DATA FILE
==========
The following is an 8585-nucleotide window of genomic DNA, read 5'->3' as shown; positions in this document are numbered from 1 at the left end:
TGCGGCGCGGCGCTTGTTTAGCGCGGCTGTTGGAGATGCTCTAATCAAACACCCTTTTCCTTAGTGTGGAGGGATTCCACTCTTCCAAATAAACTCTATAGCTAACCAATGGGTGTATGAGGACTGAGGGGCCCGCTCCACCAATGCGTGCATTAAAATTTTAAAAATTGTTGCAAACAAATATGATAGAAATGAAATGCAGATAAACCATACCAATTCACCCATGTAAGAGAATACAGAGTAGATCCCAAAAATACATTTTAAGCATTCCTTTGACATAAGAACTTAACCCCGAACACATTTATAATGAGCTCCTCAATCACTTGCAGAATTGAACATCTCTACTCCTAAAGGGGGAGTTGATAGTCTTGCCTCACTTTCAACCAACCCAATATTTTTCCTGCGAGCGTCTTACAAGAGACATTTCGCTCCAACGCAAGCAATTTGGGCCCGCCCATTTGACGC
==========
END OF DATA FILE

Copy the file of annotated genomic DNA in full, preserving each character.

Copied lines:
The following is an 8585-nucleotide window of genomic DNA, read 5'->3' as shown; positions in this document are numbered from 1 at the left end:
TGCGGCGCGGCGCTTGTTTAGCGCGGCTGTTGGAGATGCTCTAATCAAACACCCTTTTCCTTAGTGTGGAGGGATTCCACTCTTCCAAATAAACTCTATAGCTAACCAATGGGTGTATGAGGACTGAGGGGCCCGCTCCACCAATGCGTGCATTAAAATTTTAAAAATTGTTGCAAACAAATATGATAGAAATGAAATGCAGATAAACCATACCAATTCACCCATGTAAGAGAATACAGAGTAGATCCCAAAAATACATTTTAAGCATTCCTTTGACATAAGAACTTAACCCCGAACACATTTATAATGAGCTCCTCAATCACTTGCAGAATTGAACATCTCTACTCCTAAAGGGGGAGTTGATAGTCTTGCCTCACTTTCAACCAACCCAATATTTTTCCTGCGAGCGTCTTACAAGAGACATTTCGCTCCAACGCAAGCAATTTGGGCCCGCCCATTTGACGC